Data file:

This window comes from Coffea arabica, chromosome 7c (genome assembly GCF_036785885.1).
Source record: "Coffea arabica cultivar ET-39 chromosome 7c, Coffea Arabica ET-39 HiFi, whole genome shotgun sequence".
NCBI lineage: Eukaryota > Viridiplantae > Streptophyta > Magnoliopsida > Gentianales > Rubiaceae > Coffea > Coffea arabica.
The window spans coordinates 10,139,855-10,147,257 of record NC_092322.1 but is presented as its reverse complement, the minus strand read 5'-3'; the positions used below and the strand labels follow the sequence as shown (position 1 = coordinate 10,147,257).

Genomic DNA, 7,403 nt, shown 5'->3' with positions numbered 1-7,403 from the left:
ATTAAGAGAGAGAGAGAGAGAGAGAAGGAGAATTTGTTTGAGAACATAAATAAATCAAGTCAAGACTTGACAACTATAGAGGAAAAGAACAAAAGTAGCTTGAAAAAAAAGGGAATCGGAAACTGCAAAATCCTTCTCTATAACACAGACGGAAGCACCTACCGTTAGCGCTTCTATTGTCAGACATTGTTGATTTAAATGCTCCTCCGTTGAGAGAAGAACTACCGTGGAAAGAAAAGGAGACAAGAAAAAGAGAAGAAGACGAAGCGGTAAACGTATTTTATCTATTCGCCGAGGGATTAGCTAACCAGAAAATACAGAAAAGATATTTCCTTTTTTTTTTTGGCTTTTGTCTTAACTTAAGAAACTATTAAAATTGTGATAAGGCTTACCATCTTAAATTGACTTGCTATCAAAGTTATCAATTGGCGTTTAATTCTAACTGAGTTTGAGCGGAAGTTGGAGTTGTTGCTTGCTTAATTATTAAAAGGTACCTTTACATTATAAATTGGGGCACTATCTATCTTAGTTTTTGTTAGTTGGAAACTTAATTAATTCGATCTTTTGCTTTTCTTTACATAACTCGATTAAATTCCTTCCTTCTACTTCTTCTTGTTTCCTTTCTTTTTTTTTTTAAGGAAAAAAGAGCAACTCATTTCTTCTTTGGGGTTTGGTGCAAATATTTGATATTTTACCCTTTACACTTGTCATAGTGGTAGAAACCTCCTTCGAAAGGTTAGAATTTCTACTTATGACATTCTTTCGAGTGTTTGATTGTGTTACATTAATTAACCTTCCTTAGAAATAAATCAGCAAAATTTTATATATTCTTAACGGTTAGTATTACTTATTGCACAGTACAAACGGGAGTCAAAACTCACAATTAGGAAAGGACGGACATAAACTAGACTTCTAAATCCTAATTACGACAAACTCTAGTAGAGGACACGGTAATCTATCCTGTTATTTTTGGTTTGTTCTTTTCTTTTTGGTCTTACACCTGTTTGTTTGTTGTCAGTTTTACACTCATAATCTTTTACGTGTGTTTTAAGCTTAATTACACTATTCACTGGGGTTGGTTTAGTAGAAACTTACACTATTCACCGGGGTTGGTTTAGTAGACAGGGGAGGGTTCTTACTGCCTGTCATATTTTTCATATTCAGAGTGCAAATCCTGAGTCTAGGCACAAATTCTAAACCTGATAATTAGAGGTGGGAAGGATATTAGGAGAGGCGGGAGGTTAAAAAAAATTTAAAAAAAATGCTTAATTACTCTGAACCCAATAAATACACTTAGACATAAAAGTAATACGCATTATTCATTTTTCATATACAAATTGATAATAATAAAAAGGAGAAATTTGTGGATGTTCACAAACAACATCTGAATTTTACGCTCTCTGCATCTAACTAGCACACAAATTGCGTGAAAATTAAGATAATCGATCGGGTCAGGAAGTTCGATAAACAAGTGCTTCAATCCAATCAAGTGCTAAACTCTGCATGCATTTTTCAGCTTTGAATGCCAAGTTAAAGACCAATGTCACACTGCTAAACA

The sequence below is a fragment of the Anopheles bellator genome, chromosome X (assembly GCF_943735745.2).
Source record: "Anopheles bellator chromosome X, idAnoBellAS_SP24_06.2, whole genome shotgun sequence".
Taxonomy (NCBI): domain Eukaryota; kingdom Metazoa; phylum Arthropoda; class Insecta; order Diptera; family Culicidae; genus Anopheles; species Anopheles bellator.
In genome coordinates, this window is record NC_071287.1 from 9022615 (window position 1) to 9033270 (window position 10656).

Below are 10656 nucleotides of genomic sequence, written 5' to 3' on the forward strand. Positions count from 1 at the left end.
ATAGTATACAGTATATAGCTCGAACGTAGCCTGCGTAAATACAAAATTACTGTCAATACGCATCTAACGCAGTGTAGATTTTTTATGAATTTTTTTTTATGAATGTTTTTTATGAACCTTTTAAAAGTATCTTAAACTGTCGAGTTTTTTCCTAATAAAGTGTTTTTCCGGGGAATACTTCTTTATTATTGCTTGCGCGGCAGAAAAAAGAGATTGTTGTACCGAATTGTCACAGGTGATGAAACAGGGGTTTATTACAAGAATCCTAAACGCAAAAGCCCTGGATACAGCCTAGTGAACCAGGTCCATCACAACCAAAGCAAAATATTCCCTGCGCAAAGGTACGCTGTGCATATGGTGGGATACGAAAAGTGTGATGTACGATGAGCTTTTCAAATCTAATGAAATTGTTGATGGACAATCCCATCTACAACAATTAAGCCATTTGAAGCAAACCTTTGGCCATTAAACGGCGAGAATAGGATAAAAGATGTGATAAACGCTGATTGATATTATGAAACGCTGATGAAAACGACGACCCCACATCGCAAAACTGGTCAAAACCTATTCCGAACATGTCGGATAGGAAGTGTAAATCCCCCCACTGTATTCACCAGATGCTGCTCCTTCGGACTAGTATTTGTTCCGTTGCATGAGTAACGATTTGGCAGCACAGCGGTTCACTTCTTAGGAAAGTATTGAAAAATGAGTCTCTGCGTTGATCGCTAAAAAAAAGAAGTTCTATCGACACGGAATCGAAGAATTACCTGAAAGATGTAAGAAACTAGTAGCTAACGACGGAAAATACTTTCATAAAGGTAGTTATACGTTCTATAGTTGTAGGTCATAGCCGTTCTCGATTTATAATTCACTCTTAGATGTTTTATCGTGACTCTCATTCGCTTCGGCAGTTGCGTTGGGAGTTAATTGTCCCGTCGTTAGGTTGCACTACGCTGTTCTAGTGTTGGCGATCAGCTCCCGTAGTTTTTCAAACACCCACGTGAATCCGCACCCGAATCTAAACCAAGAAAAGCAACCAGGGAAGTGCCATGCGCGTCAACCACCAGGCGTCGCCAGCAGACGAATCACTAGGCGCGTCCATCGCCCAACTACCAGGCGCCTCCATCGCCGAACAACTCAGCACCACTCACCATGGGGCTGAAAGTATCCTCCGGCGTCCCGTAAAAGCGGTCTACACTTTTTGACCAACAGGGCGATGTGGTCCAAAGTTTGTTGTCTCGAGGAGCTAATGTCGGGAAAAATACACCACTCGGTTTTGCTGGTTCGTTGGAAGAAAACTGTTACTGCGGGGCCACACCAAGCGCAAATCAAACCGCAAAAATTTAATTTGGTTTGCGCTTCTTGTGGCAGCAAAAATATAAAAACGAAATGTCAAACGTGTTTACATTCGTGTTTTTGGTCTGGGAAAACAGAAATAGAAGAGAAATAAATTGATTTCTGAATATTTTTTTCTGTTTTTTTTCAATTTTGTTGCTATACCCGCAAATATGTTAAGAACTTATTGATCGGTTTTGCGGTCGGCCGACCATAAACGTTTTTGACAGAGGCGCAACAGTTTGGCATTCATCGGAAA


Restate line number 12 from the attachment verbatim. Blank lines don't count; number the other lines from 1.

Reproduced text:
ATAGTATACAGTATATAGCTCGAACGTAGCCTGCGTAAATACAAAATTACTGTCAATACGCATCTAACGCAGTGTAGATTTTTTATGAATTTTTTTTTATGAATGTTTTTTATGAACCTTTTAAAAGTATCTTAAACTGTCGAGTTTTTTCCTAATAAAGTGTTTTTCCGGGGAATACTTCTTTATTATTGCTTGCGCGGCAGAAAAAAGAGATTGTTGTACCGAATTGTCACAGGTGATGAAACAGGGGTTTATTACAAGAATCCTAAACGCAAAAGCCCTGGATACAGCCTAGTGAACCAGGTCCATCACAACCAAAGCAAAATATTCCCTGCGCAAAGGTACGCTGTGCATATGGTGGGATACGAAAAGTGTGATGTACGATGAGCTTTTCAAATCTAATGAAATTGTTGATGGACAATCCCATCTACAACAATTAAGCCATTTGAAGCAAACCTTTGGCCATTAAACGGCGAGAATAGGATAAAAGATGTGATAAACGCTGATTGATATTATGAAACGCTGATGAAAACGACGACCCCACATCGCAAAACTGGTCAAAACCTATTCCGAACATGTCGGATAGGAAGTGTAAATCCCCCCACTGTATTCACCAGATGCTGCTCCTTCGGACTAGTATTTGTTCCGTTGCATGAGTAACGATTTGGCAGCACAGCGGTTCACTTCTTAGGAAAGTATTGAAAAATGAGTCTCTGCGTTGATCGCTAAAAAAAAGAAGTTCTATCGACACGGAATCGAAGAATTACCTGAAAGATGTAAGAAACTAGTAGCTAACGACGGAAAATACTTTCATAAAGGTAGTTATACGTTCTATAGTTGTAGGTCATAGCCGTTCTCGATTTATAATTCACTCTTAGATGTTTTATCGTGACTCTCATTCGCTTCGGCAGTTGCGTTGGGAGTTAATTGTCCCGTCGTTAGGTTGCACTACGCTGTTCTAGTGTTGGCGATCAGCTCCCGTAGTTTTTCAAACACCCACGTGAATCCGCACCCGAATCTAAACCAAGAAAAGCAACCAGGGAAGTGCCATGCGCGTCAACCACCAGGCGTCGCCAGCAGACGAATCACTAGGCGCGTCCATCGCCCAACTACCAGGCGCCTCCATCGCCGAACAACTCAGCACCACTCACCATGGGGCTGAAAGTATCCTCCGGCGTCCCGTAAAAGCGGTCTACACTTTTTGACCAACAGGGCGATGTGGTCCAAAGTTTGTTGTCTCGAGGAGCTAATGTCGGGAAAAATACACCACTCGGTTTTGCTGGTTCGTTGGAAGAAAACTGTTACTGCGGGGCCACACCAAGCGCAAATCAAACCGCAAAAATTTAATTTGGTTTGCGCTTCTTGTGGCAGCAAAAATATAAAAACGAAATGTCAAACGTGTTTACATTCGTGTTTTTGGTCTGGGAAAACAGAAATAGAAGAGAAATAAATTGATTTCTGAATATTTTTTTCTGTTTTTTTTCAATTTTGTTGCTATACCCGCAAATATGTTAAGAACTTATTGATCGGTTTTGCGGTCGGCCGACCATAAACGTTTTTGACAGAGGCGCAACAGTTTGGCATTCATCGGAAA